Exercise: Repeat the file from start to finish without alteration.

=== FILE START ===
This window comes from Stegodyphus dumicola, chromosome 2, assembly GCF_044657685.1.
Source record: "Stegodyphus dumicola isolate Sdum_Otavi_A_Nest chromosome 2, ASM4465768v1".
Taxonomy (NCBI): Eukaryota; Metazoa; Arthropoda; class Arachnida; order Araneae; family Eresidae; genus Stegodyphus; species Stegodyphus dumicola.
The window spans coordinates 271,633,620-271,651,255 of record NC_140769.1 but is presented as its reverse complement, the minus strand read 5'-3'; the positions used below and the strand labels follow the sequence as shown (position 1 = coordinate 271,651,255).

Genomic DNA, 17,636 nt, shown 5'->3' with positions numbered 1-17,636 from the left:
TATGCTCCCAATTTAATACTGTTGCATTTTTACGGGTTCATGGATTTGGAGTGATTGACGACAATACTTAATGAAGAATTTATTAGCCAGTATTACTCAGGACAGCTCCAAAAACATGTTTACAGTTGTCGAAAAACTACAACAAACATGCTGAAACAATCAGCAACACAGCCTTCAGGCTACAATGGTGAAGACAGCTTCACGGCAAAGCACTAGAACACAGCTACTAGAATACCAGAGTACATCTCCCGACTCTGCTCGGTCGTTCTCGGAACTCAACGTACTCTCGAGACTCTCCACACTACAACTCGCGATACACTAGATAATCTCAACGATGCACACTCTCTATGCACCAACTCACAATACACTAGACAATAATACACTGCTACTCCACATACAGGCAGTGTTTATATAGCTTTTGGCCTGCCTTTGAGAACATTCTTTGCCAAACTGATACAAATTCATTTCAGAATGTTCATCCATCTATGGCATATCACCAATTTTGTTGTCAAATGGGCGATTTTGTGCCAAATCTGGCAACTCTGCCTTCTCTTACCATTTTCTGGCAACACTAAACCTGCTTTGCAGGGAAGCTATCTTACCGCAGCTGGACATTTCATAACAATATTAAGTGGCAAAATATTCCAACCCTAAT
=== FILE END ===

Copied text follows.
This window comes from Stegodyphus dumicola, chromosome 2, assembly GCF_044657685.1.
Source record: "Stegodyphus dumicola isolate Sdum_Otavi_A_Nest chromosome 2, ASM4465768v1".
Taxonomy (NCBI): Eukaryota; Metazoa; Arthropoda; class Arachnida; order Araneae; family Eresidae; genus Stegodyphus; species Stegodyphus dumicola.
The window spans coordinates 271,633,620-271,651,255 of record NC_140769.1 but is presented as its reverse complement, the minus strand read 5'-3'; the positions used below and the strand labels follow the sequence as shown (position 1 = coordinate 271,651,255).

Genomic DNA, 17,636 nt, shown 5'->3' with positions numbered 1-17,636 from the left:
TATGCTCCCAATTTAATACTGTTGCATTTTTACGGGTTCATGGATTTGGAGTGATTGACGACAATACTTAATGAAGAATTTATTAGCCAGTATTACTCAGGACAGCTCCAAAAACATGTTTACAGTTGTCGAAAAACTACAACAAACATGCTGAAACAATCAGCAACACAGCCTTCAGGCTACAATGGTGAAGACAGCTTCACGGCAAAGCACTAGAACACAGCTACTAGAATACCAGAGTACATCTCCCGACTCTGCTCGGTCGTTCTCGGAACTCAACGTACTCTCGAGACTCTCCACACTACAACTCGCGATACACTAGATAATCTCAACGATGCACACTCTCTATGCACCAACTCACAATACACTAGACAATAATACACTGCTACTCCACATACAGGCAGTGTTTATATAGCTTTTGGCCTGCCTTTGAGAACATTCTTTGCCAAACTGATACAAATTCATTTCAGAATGTTCATCCATCTATGGCATATCACCAATTTTGTTGTCAAATGGGCGATTTTGTGCCAAATCTGGCAACTCTGCCTTCTCTTACCATTTTCTGGCAACACTAAACCTGCTTTGCAGGGAAGCTATCTTACCGCAGCTGGACATTTCATAACAATATTAAGTGGCAAAATATTCCAACCCTAAT